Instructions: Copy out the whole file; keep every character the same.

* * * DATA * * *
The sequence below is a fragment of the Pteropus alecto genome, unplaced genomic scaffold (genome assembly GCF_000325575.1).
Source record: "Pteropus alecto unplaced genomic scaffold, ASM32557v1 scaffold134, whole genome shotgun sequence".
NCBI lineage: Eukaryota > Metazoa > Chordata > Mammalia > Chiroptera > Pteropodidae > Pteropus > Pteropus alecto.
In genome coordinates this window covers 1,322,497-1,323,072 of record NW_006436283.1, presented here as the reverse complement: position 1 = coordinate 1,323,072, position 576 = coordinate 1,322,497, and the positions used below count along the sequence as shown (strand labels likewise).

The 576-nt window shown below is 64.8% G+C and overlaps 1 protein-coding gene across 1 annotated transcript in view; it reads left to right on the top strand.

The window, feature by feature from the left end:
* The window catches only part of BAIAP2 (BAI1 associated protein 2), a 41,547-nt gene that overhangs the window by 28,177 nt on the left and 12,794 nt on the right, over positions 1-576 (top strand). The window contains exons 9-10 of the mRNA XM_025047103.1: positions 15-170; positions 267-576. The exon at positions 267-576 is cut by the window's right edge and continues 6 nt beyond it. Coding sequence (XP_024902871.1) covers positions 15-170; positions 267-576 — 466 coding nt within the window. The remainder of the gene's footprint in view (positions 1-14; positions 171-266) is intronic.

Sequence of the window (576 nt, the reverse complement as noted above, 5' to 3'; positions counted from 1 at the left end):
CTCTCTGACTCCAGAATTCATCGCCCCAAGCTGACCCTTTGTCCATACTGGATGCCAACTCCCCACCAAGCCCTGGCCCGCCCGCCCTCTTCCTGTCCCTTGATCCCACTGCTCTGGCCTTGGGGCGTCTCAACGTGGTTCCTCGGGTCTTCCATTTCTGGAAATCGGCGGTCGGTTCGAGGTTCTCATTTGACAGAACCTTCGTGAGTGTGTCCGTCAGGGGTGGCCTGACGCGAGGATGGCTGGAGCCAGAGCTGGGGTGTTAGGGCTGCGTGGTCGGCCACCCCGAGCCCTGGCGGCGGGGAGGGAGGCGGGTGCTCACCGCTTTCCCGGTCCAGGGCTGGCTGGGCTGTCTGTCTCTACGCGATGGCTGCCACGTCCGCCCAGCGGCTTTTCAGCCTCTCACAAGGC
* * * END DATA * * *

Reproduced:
The sequence below is a fragment of the Pteropus alecto genome, unplaced genomic scaffold (genome assembly GCF_000325575.1).
Source record: "Pteropus alecto unplaced genomic scaffold, ASM32557v1 scaffold134, whole genome shotgun sequence".
NCBI lineage: Eukaryota > Metazoa > Chordata > Mammalia > Chiroptera > Pteropodidae > Pteropus > Pteropus alecto.
In genome coordinates this window covers 1,322,497-1,323,072 of record NW_006436283.1, presented here as the reverse complement: position 1 = coordinate 1,323,072, position 576 = coordinate 1,322,497, and the positions used below count along the sequence as shown (strand labels likewise).

The 576-nt window shown below is 64.8% G+C and overlaps 1 protein-coding gene across 1 annotated transcript in view; it reads left to right on the top strand.

The window, feature by feature from the left end:
* The window catches only part of BAIAP2 (BAI1 associated protein 2), a 41,547-nt gene that overhangs the window by 28,177 nt on the left and 12,794 nt on the right, over positions 1-576 (top strand). The window contains exons 9-10 of the mRNA XM_025047103.1: positions 15-170; positions 267-576. The exon at positions 267-576 is cut by the window's right edge and continues 6 nt beyond it. Coding sequence (XP_024902871.1) covers positions 15-170; positions 267-576 — 466 coding nt within the window. The remainder of the gene's footprint in view (positions 1-14; positions 171-266) is intronic.

Sequence of the window (576 nt, the reverse complement as noted above, 5' to 3'; positions counted from 1 at the left end):
CTCTCTGACTCCAGAATTCATCGCCCCAAGCTGACCCTTTGTCCATACTGGATGCCAACTCCCCACCAAGCCCTGGCCCGCCCGCCCTCTTCCTGTCCCTTGATCCCACTGCTCTGGCCTTGGGGCGTCTCAACGTGGTTCCTCGGGTCTTCCATTTCTGGAAATCGGCGGTCGGTTCGAGGTTCTCATTTGACAGAACCTTCGTGAGTGTGTCCGTCAGGGGTGGCCTGACGCGAGGATGGCTGGAGCCAGAGCTGGGGTGTTAGGGCTGCGTGGTCGGCCACCCCGAGCCCTGGCGGCGGGGAGGGAGGCGGGTGCTCACCGCTTTCCCGGTCCAGGGCTGGCTGGGCTGTCTGTCTCTACGCGATGGCTGCCACGTCCGCCCAGCGGCTTTTCAGCCTCTCACAAGGC